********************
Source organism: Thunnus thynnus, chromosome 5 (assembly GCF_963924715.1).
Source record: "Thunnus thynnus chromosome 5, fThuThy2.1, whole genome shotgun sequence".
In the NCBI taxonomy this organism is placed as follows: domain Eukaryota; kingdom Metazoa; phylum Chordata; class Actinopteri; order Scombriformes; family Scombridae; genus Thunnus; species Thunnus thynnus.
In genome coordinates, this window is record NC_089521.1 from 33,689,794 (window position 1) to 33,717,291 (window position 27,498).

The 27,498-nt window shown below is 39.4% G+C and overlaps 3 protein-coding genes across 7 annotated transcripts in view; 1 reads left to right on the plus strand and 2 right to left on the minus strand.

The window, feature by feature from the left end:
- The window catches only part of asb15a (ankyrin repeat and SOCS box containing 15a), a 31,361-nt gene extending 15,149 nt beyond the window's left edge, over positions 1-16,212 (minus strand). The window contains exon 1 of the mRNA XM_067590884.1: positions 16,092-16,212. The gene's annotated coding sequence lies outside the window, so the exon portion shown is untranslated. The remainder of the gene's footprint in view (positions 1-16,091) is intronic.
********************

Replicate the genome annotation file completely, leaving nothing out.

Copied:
Source organism: Thunnus thynnus, chromosome 5 (assembly GCF_963924715.1).
Source record: "Thunnus thynnus chromosome 5, fThuThy2.1, whole genome shotgun sequence".
In the NCBI taxonomy this organism is placed as follows: domain Eukaryota; kingdom Metazoa; phylum Chordata; class Actinopteri; order Scombriformes; family Scombridae; genus Thunnus; species Thunnus thynnus.
In genome coordinates, this window is record NC_089521.1 from 33,689,794 (window position 1) to 33,717,291 (window position 27,498).

The 27,498-nt window shown below is 39.4% G+C and overlaps 3 protein-coding genes across 7 annotated transcripts in view; 1 reads left to right on the plus strand and 2 right to left on the minus strand.

The window, feature by feature from the left end:
- The window catches only part of asb15a (ankyrin repeat and SOCS box containing 15a), a 31,361-nt gene extending 15,149 nt beyond the window's left edge, over positions 1-16,212 (minus strand). The window contains exon 1 of the mRNA XM_067590884.1: positions 16,092-16,212. The gene's annotated coding sequence lies outside the window, so the exon portion shown is untranslated. The remainder of the gene's footprint in view (positions 1-16,091) is intronic.